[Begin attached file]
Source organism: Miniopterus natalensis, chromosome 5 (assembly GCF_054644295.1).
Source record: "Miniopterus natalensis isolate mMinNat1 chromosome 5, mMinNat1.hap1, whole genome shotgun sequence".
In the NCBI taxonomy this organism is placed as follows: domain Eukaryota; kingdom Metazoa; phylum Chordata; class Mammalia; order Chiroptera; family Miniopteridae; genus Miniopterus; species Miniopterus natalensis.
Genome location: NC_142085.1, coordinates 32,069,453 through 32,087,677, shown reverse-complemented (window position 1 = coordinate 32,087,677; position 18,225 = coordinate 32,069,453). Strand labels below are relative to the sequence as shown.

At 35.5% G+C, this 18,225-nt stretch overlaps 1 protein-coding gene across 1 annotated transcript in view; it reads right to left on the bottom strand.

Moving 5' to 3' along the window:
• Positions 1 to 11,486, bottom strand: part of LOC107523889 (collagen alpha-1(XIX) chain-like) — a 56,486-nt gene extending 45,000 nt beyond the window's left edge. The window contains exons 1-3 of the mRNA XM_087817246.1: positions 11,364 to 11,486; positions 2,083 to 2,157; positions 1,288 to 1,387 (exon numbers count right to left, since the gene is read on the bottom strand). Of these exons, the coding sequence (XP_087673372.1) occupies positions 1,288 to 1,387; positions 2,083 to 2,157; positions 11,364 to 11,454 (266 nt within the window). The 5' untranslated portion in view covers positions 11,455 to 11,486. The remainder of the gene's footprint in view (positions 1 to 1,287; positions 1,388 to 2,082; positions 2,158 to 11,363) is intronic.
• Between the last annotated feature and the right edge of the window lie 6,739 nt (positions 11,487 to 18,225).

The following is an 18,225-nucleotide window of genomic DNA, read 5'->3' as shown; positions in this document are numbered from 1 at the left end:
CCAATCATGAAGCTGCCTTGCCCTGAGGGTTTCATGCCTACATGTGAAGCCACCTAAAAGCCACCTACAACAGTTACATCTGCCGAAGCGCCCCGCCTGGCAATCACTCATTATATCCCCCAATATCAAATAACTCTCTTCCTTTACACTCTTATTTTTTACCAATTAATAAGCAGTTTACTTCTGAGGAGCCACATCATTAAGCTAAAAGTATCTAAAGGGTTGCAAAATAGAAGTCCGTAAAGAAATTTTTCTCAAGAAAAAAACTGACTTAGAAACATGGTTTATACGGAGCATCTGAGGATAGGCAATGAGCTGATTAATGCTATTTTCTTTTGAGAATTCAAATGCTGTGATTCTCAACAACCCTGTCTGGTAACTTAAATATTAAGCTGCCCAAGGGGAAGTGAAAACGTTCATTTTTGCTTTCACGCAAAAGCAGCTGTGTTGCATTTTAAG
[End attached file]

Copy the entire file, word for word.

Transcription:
Source organism: Miniopterus natalensis, chromosome 5 (assembly GCF_054644295.1).
Source record: "Miniopterus natalensis isolate mMinNat1 chromosome 5, mMinNat1.hap1, whole genome shotgun sequence".
In the NCBI taxonomy this organism is placed as follows: domain Eukaryota; kingdom Metazoa; phylum Chordata; class Mammalia; order Chiroptera; family Miniopteridae; genus Miniopterus; species Miniopterus natalensis.
Genome location: NC_142085.1, coordinates 32,069,453 through 32,087,677, shown reverse-complemented (window position 1 = coordinate 32,087,677; position 18,225 = coordinate 32,069,453). Strand labels below are relative to the sequence as shown.

At 35.5% G+C, this 18,225-nt stretch overlaps 1 protein-coding gene across 1 annotated transcript in view; it reads right to left on the bottom strand.

Moving 5' to 3' along the window:
• Positions 1 to 11,486, bottom strand: part of LOC107523889 (collagen alpha-1(XIX) chain-like) — a 56,486-nt gene extending 45,000 nt beyond the window's left edge. The window contains exons 1-3 of the mRNA XM_087817246.1: positions 11,364 to 11,486; positions 2,083 to 2,157; positions 1,288 to 1,387 (exon numbers count right to left, since the gene is read on the bottom strand). Of these exons, the coding sequence (XP_087673372.1) occupies positions 1,288 to 1,387; positions 2,083 to 2,157; positions 11,364 to 11,454 (266 nt within the window). The 5' untranslated portion in view covers positions 11,455 to 11,486. The remainder of the gene's footprint in view (positions 1 to 1,287; positions 1,388 to 2,082; positions 2,158 to 11,363) is intronic.
• Between the last annotated feature and the right edge of the window lie 6,739 nt (positions 11,487 to 18,225).

The following is an 18,225-nucleotide window of genomic DNA, read 5'->3' as shown; positions in this document are numbered from 1 at the left end:
CCAATCATGAAGCTGCCTTGCCCTGAGGGTTTCATGCCTACATGTGAAGCCACCTAAAAGCCACCTACAACAGTTACATCTGCCGAAGCGCCCCGCCTGGCAATCACTCATTATATCCCCCAATATCAAATAACTCTCTTCCTTTACACTCTTATTTTTTACCAATTAATAAGCAGTTTACTTCTGAGGAGCCACATCATTAAGCTAAAAGTATCTAAAGGGTTGCAAAATAGAAGTCCGTAAAGAAATTTTTCTCAAGAAAAAAACTGACTTAGAAACATGGTTTATACGGAGCATCTGAGGATAGGCAATGAGCTGATTAATGCTATTTTCTTTTGAGAATTCAAATGCTGTGATTCTCAACAACCCTGTCTGGTAACTTAAATATTAAGCTGCCCAAGGGGAAGTGAAAACGTTCATTTTTGCTTTCACGCAAAAGCAGCTGTGTTGCATTTTAAG